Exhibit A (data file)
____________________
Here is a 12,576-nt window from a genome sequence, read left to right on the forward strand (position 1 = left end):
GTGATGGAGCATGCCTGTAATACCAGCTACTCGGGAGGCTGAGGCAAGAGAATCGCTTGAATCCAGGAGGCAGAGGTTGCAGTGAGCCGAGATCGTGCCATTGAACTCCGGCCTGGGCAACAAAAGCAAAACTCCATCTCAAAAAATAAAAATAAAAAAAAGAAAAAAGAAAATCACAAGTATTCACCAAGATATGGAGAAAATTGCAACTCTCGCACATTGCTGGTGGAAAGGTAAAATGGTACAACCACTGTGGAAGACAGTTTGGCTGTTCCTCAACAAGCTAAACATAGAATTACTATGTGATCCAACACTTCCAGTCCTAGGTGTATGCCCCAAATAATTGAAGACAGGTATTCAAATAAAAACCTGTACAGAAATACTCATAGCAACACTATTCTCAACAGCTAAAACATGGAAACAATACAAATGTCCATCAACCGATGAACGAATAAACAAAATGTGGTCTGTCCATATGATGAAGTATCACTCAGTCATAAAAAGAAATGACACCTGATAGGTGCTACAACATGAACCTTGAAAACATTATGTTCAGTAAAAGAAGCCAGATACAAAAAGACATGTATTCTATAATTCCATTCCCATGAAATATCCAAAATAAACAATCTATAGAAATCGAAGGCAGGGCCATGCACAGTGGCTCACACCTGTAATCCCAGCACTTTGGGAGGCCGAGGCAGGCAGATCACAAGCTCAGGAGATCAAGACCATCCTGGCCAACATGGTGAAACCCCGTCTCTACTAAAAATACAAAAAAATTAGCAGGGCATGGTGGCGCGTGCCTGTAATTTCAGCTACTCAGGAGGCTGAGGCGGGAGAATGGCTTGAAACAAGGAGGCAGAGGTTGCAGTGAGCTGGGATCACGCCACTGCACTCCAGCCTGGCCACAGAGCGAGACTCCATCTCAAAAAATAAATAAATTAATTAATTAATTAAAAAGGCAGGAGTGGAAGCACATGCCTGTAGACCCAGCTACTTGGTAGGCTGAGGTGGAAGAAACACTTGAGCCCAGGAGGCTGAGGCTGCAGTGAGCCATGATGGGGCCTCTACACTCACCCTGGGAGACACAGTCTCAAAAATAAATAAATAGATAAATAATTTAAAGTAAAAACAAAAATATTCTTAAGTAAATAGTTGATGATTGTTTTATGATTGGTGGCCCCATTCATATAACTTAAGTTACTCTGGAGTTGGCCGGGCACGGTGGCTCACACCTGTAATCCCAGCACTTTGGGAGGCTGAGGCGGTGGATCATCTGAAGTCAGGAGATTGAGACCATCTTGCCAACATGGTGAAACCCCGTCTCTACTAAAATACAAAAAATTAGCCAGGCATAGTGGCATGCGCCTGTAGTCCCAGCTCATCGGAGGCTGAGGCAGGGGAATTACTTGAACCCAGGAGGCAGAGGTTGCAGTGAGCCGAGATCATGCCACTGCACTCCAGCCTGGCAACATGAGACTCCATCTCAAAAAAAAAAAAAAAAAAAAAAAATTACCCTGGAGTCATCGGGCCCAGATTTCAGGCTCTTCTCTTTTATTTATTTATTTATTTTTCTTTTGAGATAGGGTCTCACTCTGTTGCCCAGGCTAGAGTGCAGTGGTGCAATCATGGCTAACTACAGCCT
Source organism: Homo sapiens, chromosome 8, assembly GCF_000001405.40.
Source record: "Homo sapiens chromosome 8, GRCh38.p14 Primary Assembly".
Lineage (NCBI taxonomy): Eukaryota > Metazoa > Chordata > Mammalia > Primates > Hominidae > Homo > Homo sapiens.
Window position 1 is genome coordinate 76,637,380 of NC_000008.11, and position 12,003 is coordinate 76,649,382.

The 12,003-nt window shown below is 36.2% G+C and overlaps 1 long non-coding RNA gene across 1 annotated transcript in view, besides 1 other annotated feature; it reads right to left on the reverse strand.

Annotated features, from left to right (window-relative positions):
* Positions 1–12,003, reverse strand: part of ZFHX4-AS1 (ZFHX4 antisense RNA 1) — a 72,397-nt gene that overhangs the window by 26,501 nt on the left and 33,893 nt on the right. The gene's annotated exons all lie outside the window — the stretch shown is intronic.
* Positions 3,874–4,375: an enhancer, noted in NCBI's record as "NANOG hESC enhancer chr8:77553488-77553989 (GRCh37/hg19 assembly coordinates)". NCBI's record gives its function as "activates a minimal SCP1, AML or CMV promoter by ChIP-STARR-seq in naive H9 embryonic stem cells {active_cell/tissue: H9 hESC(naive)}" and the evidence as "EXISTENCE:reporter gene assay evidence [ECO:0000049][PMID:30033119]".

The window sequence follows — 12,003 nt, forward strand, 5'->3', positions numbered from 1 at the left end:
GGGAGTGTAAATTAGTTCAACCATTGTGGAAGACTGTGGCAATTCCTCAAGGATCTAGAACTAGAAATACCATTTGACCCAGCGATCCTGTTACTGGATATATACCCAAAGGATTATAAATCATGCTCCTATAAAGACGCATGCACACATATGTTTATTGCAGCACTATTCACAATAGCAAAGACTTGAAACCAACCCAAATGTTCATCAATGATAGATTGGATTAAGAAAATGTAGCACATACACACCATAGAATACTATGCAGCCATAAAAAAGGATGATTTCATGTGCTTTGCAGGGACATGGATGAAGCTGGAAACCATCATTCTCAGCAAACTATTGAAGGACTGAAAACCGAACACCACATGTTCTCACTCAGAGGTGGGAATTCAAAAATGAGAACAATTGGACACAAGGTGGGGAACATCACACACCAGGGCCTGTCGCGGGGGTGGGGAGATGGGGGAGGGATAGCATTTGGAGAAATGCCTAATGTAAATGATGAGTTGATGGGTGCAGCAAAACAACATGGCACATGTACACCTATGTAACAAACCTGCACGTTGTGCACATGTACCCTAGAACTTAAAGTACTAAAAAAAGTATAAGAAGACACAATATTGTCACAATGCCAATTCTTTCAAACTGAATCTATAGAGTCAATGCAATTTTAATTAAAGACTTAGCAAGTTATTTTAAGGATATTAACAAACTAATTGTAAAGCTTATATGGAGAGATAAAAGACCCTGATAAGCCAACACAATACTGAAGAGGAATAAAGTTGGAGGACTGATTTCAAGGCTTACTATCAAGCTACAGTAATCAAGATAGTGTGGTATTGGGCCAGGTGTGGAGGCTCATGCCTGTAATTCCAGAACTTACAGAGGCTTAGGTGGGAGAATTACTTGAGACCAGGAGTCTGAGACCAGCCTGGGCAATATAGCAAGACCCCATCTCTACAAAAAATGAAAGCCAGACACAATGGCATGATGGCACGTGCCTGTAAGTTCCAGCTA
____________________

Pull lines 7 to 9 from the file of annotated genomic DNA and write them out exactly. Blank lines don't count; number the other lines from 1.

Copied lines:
The 12,003-nt window shown below is 36.2% G+C and overlaps 1 long non-coding RNA gene across 1 annotated transcript in view, besides 1 other annotated feature; it reads right to left on the reverse strand.

Annotated features, from left to right (window-relative positions):
* Positions 1–12,003, reverse strand: part of ZFHX4-AS1 (ZFHX4 antisense RNA 1) — a 72,397-nt gene that overhangs the window by 26,501 nt on the left and 33,893 nt on the right. The gene's annotated exons all lie outside the window — the stretch shown is intronic.